When the last James Bond movie came out in 2008, it brought in over $70 million during the first weekend. They started shooting the next Bond movie on Thursday.
Just beside that on CNN.com was an article handing out Thanksgiving tips: your meal should include one pound of turkey, a half pound of potatoes, one sweet potato, one cup of vegetables, and one pound of ice…per person.
Drowning somewhere on their busy home page was an article I nearly missed: “Refugees Face Organ Theft in Sinai.”
Apparently people trying to enter Israel from war-torn countries are being waylaid by Bedouins, taken prisoner, and then operated on by Egyptian doctors before being left to die without their livers or kidneys. The organs are rushed to Cairo in refrigerated vehicles where the selling price starts at $20,000.
Helpless people with no one to protect them are having their organs harvested while they’re alive, then left to die.
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Most of the time after I read the news, I think I would be a happier person if I didn’t. Do I need to be reminded that Americans spend $70 million dollars in one weekend to see a movie while there are others being kidnapped in the desert, their kidneys stolen?
Do I want to think about the fact that the perfect Thanksgiving feast will include one pound of meat and one pound of ice per person, while over 500,000 Somali children verged on starvation just a few months ago, and millions go without easy access to clean water?
What can I do in the face of this kind of injustice and evil?
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I have friends that fight for fairness in ways that blow my mind. My friend Peter runs a company called Hope International, raising money to provide microloans to help people start their own businesses in impoverished countries.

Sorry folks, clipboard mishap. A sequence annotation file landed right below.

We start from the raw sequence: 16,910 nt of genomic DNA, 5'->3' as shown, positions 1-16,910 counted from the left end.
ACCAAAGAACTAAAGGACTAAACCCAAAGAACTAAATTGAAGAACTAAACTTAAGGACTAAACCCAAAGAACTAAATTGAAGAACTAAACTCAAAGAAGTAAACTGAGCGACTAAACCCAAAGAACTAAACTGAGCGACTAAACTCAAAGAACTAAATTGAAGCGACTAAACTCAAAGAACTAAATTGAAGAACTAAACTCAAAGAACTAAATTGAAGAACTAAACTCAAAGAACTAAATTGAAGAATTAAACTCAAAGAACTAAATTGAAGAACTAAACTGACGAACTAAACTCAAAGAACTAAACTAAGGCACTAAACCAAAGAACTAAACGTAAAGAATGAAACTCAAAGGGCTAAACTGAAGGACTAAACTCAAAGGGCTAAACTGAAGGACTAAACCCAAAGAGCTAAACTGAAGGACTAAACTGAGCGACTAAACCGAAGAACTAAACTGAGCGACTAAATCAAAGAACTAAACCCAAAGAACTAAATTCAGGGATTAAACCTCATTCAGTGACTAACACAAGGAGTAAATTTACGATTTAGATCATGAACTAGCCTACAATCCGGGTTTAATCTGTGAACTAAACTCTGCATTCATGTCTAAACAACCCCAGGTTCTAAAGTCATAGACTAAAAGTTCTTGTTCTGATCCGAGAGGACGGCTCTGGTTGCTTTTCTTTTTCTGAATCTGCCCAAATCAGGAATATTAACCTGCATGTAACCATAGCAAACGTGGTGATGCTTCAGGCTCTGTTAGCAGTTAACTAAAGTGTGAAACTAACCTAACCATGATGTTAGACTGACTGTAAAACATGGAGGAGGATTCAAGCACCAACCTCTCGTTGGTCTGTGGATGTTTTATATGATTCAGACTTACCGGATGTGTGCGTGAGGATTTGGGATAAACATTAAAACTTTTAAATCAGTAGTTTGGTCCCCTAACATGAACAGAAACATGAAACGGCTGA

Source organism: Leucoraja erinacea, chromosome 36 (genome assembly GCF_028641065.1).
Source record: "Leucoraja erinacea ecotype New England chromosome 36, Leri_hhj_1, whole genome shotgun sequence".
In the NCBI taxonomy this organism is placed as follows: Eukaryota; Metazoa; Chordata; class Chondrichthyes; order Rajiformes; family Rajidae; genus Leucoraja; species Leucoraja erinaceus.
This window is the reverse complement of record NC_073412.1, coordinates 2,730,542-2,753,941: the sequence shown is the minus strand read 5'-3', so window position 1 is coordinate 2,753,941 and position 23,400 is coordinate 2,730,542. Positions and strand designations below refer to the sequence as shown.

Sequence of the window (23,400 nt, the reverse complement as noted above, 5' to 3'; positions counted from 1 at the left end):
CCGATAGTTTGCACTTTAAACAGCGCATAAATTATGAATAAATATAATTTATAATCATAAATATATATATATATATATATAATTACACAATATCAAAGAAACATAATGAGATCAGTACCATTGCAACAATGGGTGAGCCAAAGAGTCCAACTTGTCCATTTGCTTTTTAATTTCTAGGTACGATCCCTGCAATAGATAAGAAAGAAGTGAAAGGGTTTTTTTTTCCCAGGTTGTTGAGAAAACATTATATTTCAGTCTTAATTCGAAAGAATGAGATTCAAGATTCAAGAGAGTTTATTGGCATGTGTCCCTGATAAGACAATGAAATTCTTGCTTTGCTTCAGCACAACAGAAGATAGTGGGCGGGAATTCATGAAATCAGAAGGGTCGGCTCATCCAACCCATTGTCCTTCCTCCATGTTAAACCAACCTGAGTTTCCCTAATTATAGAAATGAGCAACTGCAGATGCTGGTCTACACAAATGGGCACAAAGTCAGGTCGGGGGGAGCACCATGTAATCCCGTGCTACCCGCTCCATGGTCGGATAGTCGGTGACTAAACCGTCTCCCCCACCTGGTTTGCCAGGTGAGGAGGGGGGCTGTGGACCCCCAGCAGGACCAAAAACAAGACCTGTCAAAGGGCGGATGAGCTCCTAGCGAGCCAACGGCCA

Some other friends of mine, Daniel and Julie Clark, started Doma International. They fight human trafficking all around the world while “empowering women and embracing children.”
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But what do I do when the news gets too harsh and depressing? What do I do when I hear that people are stealing each other’s organs?
For now, I click that little “x” at the top corner of the CNN web page. I don’t want to think about it. I get too overwhelmed at the thought of what it would take to change it.
But for some reason, today I realized what the right first step is for me: I need to let these stories impact me again. I have become too numb to the pain in the world around me. It’s too easy to close the page. It’s not the last step; it’s not everything that’s required of me. But it’s a start.
Sometimes the words of Jesus give me cause for concern:
“But woe to you who are rich, for you have already received your comfort. Woe to you who are well fed now, for you will go hungry. Woe to you who laugh now, for you will mourn and weep.”
And the words of the Apostle Paul:
“Rejoice with those who rejoice; mourn with those who mourn. Live in harmony with one another. Do not be proud, but be willing to associate with people of low position.”